Because it is September 11 and September 11 can never be just another date, at least not yet in this solipsistic western world, I am trying to re-order a few thoughts.
Eight years ago I woke up on September 11th – a gorgeous late summer day – and thought it was going to be a very rotten day for me, because it would have been my 25th wedding anniversary. If I were still married, which I was not. Then I went to see my therapist.
Not that this day is so much more replete with gruesome tales of martyred saints than any other day, but just because it is today they seem illuminated. And while we are thinking of all the dead in the towers and in the field in Pennsylvania, I have to remind myself: For certain Muslims, the martyrs of 9/11 are the hijackers of the planes that flew into the towers. There are the martyrs who choose their death, and the martyrs whose death is imposed upon them. But couldn’t it be said that they too – the missionaries, the recusants, the defiers – choose their fate? Consider those saints whose feasts are celebrated today, one day among 365.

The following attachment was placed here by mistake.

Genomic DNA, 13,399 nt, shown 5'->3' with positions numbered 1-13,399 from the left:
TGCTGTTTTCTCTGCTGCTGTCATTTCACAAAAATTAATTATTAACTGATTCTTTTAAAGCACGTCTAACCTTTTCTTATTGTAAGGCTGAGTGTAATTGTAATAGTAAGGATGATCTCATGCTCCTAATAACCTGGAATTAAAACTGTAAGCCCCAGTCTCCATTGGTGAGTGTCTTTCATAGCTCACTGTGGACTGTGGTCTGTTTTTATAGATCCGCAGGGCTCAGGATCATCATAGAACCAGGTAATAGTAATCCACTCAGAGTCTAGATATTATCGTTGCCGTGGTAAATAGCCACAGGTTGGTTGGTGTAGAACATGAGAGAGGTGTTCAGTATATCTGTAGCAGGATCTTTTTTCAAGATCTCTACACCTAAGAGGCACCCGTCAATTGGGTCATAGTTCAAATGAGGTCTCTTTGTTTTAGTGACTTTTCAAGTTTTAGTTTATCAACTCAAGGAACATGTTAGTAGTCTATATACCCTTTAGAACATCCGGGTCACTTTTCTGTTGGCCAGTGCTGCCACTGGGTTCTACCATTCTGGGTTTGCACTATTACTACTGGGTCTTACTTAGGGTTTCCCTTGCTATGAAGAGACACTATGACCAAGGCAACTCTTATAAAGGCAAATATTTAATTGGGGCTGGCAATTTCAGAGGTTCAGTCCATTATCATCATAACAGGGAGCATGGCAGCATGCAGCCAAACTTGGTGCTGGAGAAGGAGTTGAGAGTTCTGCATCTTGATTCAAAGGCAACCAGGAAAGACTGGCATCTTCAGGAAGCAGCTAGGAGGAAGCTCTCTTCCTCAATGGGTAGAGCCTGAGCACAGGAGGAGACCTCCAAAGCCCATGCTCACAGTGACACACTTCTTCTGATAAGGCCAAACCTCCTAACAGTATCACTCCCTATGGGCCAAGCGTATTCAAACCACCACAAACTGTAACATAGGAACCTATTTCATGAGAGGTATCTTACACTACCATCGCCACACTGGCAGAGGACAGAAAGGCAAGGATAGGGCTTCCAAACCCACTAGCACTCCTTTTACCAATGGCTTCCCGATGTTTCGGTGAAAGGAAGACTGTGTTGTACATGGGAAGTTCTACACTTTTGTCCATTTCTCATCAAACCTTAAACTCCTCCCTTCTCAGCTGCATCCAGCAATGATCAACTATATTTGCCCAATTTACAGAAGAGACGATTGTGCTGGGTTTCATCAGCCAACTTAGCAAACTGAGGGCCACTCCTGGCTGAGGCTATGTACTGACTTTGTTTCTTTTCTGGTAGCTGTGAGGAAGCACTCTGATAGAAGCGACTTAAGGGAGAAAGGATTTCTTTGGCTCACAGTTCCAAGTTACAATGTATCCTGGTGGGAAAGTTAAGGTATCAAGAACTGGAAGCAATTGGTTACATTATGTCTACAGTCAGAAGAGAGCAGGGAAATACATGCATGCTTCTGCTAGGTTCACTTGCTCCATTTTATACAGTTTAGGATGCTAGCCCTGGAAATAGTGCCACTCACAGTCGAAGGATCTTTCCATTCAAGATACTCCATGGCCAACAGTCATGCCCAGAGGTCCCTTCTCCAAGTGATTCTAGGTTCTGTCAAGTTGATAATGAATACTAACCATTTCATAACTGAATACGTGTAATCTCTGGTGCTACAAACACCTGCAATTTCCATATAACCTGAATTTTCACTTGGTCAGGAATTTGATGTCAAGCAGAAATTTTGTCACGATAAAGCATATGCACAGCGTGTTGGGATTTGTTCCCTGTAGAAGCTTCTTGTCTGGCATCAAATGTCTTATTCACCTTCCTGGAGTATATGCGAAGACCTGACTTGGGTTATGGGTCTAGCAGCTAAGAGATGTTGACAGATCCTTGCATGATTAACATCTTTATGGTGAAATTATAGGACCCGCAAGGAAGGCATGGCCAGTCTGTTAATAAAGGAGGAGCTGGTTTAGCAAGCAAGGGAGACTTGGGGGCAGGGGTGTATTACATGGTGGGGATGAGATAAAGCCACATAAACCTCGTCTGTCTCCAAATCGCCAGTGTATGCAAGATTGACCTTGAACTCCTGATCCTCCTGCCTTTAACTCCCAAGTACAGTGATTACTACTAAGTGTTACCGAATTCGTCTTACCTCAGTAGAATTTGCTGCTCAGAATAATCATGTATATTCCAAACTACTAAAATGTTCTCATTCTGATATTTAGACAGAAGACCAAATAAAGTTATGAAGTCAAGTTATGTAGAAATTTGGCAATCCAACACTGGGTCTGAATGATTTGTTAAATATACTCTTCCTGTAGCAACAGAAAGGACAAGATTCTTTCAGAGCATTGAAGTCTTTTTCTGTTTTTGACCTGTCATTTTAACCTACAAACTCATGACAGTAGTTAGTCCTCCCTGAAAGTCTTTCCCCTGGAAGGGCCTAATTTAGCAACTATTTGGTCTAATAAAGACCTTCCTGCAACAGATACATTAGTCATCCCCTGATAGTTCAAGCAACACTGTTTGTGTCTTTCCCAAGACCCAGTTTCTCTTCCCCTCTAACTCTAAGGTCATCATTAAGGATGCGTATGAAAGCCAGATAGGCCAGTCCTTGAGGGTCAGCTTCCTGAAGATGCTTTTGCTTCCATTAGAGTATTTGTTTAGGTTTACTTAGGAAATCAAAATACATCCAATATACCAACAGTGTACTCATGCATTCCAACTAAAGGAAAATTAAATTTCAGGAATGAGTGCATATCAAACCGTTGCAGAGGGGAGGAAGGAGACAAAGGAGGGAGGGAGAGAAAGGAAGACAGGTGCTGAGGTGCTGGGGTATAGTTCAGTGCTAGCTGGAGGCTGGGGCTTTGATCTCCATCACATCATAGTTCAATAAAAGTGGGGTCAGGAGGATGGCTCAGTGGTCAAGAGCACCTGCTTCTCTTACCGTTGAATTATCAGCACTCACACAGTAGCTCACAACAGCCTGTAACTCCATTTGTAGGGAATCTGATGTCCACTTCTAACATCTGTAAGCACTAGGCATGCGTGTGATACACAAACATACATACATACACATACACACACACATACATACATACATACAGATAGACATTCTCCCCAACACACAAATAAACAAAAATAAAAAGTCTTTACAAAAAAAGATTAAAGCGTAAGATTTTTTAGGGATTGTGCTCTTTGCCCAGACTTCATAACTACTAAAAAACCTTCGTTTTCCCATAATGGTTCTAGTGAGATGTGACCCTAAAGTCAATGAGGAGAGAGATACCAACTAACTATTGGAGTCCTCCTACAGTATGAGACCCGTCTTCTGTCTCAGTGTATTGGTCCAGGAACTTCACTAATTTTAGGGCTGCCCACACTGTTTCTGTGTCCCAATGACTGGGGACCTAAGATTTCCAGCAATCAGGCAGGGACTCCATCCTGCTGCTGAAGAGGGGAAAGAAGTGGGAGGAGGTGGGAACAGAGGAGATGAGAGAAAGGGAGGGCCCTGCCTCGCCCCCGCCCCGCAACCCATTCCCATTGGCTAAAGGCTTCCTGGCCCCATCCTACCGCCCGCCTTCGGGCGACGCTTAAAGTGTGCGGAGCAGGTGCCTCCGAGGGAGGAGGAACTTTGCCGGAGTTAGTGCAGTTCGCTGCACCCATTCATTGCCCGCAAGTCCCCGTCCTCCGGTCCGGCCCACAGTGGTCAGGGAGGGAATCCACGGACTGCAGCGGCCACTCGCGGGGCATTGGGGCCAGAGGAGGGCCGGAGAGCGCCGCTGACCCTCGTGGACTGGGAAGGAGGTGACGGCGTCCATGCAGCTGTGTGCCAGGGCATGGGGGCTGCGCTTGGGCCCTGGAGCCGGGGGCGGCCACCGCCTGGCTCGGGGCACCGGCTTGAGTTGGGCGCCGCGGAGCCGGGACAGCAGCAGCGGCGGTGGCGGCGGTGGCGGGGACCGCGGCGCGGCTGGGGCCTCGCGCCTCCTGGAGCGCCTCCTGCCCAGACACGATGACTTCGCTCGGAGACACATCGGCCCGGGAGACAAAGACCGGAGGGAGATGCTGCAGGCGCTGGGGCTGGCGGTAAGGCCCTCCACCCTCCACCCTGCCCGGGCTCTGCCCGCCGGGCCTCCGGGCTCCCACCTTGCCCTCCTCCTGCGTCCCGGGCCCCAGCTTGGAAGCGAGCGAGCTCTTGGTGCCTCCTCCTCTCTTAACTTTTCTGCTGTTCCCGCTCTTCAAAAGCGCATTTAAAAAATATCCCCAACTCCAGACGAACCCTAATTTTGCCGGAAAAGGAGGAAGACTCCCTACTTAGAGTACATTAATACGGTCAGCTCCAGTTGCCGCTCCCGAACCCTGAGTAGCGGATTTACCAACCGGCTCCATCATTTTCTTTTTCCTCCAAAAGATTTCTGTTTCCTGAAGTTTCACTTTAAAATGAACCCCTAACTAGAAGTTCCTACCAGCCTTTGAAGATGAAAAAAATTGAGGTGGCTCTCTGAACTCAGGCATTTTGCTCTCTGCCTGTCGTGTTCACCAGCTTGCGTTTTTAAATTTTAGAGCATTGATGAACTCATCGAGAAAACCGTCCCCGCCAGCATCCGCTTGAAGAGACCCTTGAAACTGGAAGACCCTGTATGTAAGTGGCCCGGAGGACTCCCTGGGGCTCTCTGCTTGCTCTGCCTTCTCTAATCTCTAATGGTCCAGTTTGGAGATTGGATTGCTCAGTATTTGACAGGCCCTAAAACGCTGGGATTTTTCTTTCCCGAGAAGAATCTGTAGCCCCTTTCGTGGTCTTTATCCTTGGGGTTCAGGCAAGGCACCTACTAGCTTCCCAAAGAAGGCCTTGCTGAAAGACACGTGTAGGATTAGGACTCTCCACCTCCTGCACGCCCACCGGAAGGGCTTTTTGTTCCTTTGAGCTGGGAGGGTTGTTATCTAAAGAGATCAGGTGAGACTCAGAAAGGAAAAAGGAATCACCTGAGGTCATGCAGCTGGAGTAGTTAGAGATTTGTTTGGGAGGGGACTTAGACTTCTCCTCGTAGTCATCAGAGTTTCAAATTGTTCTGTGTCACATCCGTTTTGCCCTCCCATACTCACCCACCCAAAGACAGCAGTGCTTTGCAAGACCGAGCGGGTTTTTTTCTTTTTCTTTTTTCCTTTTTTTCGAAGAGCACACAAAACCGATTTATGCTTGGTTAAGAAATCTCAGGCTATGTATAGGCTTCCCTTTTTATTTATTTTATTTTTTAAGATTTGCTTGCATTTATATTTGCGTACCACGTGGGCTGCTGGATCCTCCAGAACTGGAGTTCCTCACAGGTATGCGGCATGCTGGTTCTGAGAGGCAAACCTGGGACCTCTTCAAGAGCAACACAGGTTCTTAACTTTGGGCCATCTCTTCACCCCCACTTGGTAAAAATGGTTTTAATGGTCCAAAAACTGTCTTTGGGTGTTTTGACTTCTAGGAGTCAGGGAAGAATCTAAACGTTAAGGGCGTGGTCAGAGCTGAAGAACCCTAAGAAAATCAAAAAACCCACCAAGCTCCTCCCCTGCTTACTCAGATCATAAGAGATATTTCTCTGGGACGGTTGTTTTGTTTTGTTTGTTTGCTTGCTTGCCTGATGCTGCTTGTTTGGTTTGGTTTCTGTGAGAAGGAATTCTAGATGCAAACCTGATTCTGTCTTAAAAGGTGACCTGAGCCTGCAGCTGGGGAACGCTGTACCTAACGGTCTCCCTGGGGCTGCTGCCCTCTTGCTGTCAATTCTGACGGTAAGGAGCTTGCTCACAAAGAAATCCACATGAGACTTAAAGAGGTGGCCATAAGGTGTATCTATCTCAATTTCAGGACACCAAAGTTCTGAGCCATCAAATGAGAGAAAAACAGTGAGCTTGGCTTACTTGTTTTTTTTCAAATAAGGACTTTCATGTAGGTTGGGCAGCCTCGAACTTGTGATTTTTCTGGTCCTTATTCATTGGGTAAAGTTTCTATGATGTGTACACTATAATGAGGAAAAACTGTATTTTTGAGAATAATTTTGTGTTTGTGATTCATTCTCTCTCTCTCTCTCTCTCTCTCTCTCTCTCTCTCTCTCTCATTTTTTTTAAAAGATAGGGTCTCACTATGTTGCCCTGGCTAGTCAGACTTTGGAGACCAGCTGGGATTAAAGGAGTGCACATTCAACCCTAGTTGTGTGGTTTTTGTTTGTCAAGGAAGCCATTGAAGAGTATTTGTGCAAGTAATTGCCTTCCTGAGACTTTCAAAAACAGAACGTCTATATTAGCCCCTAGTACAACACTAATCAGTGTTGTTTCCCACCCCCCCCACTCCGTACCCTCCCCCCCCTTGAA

• The Irish Martyrs of 1649: Blesseds Dominic Dillon, Peter Taaffe, John Bathe, Richard Overton;
• Blessed Charles Spinola, a Jesuit missionary to Japan who spent 4 years in a cage before being slowly burned to death in Nagasaki, 1622. Yes, Nagasaki.
• Bd. Francesco Giovanni Bonifacio, who was killed by Yugoslav communists (Druses) in what is now Croatia, in 1946. His body was never found.
• Sts. Hyacinth and Protus, Romans who were buried alive in 257 AD. Or else they were burned alive.
• St Jean-Gabriel Perboyre (1802-1839), also a missionary, was martyred in China; he was lashed to a cross on “red mountain” and then strangled alongside 5 ‘common’ criminals. Because of what he suffered, in 1842 the British Government inserted a clause into the Treaty of Nanking stating that any foreign missionary arrested should be handed over to the consul of his own nation, and not be dealt with by the Chinese.
• St Vincent of Leon was slaughtered by Aryan Visigoths in 554 AD – the details are not given, but they were not called Visigoths for nothing.
On a more cheerful note, St Sperandia was an Italian mystic who died of natural causes in 1276. Because of all the miracles attributed to her intercession, her body was examined 2 years after her death, and found to be perfectly fresh. Since then, Sperandia has been exhumed no less than 8 times, and every time her body continues to be lovely. The most recent exhumation was in 1952. If you are curious how she is holding up, you can find her tomb in the Benedictine convent of Cingoli, Italy.